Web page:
• Laura Emrick

    Esther Schipper

    In her exhibition entitled “Regolith and Reproduction,” Laura Emrick incorporated science and technology in her art. She takes for granted a familiarity with the newest developments in the media and in technology, as well as with the images, stories, desires, and utopias they produce. For her, the seminal event in the development of media culture was the first moon landing. The voyage through space; the broadcasting of information by satellite; and the creation of utopias are simultaneously real and science fictional, opening outer space itself to larger-than-life fantasies as well as to flight.

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  • Miroslaw Balka

    Isabella Kacprzak

    What strikes one immediately upon entering the gallery with Miroslaw Balka’s works is the emptiness. In the gallery itself there seems to be nothing. The few objects displayed along the walls include: a wooden frame that could be a bed but is filled with salt; a nearly two-meter-long steel tube attached to the wall, its interior likewise filled with salt; other steel tubes of various lengths, filled with salt, salt water, or ashes. These objects produce an impression of absence marked by ascetic purity and rigor, an almost physical absence. Yet what or who is missing here remains a question for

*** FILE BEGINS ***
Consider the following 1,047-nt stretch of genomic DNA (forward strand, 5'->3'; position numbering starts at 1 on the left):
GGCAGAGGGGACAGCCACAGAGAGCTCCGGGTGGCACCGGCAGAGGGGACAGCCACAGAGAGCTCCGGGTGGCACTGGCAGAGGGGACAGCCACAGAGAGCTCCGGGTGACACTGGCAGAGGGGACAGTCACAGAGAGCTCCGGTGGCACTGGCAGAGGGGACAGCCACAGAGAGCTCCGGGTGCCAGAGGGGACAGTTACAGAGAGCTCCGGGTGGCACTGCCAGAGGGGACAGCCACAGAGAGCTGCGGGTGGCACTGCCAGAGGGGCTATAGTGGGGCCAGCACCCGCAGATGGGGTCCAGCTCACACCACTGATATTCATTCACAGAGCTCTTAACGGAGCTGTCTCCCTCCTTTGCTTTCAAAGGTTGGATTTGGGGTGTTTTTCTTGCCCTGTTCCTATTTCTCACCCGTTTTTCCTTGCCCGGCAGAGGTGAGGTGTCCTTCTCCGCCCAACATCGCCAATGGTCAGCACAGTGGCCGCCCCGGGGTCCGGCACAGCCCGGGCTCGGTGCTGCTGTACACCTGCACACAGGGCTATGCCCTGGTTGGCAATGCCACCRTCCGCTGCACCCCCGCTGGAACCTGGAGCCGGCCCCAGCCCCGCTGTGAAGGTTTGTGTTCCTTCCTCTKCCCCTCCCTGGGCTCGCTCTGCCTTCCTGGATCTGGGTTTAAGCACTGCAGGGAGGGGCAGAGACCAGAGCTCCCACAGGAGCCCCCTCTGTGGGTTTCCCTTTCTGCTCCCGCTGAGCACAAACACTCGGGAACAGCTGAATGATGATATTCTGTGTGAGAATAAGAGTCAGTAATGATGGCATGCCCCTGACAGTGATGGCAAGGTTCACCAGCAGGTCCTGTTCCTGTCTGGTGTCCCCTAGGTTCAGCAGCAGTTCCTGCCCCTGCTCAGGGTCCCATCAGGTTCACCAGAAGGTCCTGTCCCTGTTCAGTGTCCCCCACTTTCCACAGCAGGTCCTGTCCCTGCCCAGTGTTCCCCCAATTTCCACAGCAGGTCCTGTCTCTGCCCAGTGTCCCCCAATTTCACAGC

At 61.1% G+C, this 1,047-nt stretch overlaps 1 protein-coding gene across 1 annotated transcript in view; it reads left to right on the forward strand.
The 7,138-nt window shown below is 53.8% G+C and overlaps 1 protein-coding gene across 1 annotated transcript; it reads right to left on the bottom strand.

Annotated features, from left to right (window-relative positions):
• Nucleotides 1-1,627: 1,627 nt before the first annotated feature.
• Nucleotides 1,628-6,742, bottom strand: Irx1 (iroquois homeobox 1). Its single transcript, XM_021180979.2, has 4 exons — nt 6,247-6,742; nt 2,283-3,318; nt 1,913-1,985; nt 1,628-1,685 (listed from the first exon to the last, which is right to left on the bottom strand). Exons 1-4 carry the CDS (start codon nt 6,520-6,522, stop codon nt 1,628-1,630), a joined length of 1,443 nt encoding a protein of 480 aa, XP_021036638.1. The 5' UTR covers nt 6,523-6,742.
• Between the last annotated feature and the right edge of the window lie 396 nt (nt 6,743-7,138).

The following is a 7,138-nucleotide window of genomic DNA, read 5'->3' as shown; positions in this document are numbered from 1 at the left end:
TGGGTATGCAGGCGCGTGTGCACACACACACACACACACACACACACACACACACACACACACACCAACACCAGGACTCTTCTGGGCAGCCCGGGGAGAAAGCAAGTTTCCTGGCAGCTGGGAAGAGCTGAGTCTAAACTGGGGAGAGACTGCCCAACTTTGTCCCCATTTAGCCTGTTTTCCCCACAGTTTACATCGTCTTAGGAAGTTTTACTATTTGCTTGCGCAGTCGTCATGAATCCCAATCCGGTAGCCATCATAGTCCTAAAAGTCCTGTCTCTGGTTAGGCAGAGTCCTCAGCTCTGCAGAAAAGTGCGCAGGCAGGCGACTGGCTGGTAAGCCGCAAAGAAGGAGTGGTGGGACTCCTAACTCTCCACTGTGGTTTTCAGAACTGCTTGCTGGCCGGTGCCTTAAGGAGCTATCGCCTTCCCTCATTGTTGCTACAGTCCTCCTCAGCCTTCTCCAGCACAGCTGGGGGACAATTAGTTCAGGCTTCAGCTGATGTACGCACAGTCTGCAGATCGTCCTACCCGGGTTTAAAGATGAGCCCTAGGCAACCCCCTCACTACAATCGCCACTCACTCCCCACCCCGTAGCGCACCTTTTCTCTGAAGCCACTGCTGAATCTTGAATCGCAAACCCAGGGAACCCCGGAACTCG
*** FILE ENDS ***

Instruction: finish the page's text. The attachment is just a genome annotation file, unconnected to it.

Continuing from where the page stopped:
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  • Klaus Merkel

    Galerie Frieder Keim

    Ever since illusionistic pictorial space was transformed into the actual picture plane in the ’60s, painting has been preoccupied with its borders. It is no longer the interior space of the picture but its boundary, dividing the picture from or uniting it with reality, which is significant. After neo-expressive painting at the beginning of the ’80s tried to return illusionistic pictorial space to painting, “new abstractionism” brought painting back into the fray of this modern discourse. It took up the impetus of analytic painting, which had shown that painting could no longer be construed as

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